TOKYO - Japanese scientists have successfully regenerated hair on a bald mouse, bringing hope to more than 50 million Americans suffering from hair loss.
In a breakthrough study, researchers at the Tokyo University of Science extracted stem cells from hair follicles in normal mice, and implanted them into the skin of the bald animal. Most of the hair grew back within two to five weeks, and underwent normal growth cycles, meaning the strands grew back even after they were pulled out. They established connections to muscles and nerves underneath the skin, just like natural hair.
The study was published in online journal Nature Communications.
The successful test could lead to a possible cure for hair loss in humans, lead scientist Takashi Tsuji said.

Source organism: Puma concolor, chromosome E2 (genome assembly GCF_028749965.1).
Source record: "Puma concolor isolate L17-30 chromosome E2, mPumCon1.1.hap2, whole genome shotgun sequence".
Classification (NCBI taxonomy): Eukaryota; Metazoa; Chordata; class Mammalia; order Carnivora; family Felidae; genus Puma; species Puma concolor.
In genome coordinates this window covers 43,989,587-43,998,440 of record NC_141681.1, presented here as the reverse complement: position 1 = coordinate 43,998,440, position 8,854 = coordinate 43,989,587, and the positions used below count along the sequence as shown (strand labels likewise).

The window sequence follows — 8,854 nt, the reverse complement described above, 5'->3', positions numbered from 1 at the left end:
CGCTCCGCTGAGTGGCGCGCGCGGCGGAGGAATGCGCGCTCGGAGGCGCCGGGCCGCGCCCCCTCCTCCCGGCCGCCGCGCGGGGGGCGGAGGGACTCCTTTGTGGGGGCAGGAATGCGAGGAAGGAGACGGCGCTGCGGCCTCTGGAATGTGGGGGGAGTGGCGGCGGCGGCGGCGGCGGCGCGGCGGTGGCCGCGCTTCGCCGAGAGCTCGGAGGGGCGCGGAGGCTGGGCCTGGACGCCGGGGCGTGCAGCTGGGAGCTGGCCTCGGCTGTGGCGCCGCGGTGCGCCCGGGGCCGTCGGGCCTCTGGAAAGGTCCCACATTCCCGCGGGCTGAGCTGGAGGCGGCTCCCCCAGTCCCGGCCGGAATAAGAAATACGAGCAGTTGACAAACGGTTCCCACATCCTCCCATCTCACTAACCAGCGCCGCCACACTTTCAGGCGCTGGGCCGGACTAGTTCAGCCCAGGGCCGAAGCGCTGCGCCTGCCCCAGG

"If there is still hair on the back of the head, then it's possible to use the cells from that, bio-engineer it, and regenerate new hair," Tsuji said. "We're moving our research forward [with that in mind]."
In addition to stem cells in mice, Tsuji implanted cells taken from human follicles, to grow fur on the bald mouse.
He combined a number of stem cells to adjust the density and color of the hair, raising the possibility of a cure to graying strands.
Tokyo researchers are the latest scientists to tackle hair loss, using mice. Researchers at the University of California-Los Angeles last year tumbled upon a chemical compound that blocked the effects of stress, considered a factor in hair loss. Three months after treating bald mice with the compound, the creatures grew full heads and backs of hair.
A team at the Kennedy Krieger Institute in Baltimore and Johns Hopkins University corrected a gene mutation to re-grow fur in bald mice in 2005.
None of the studies have led to cures for hair loss in humans.
It will take about a decade, Tsuji said, before he can apply the treatment to patients.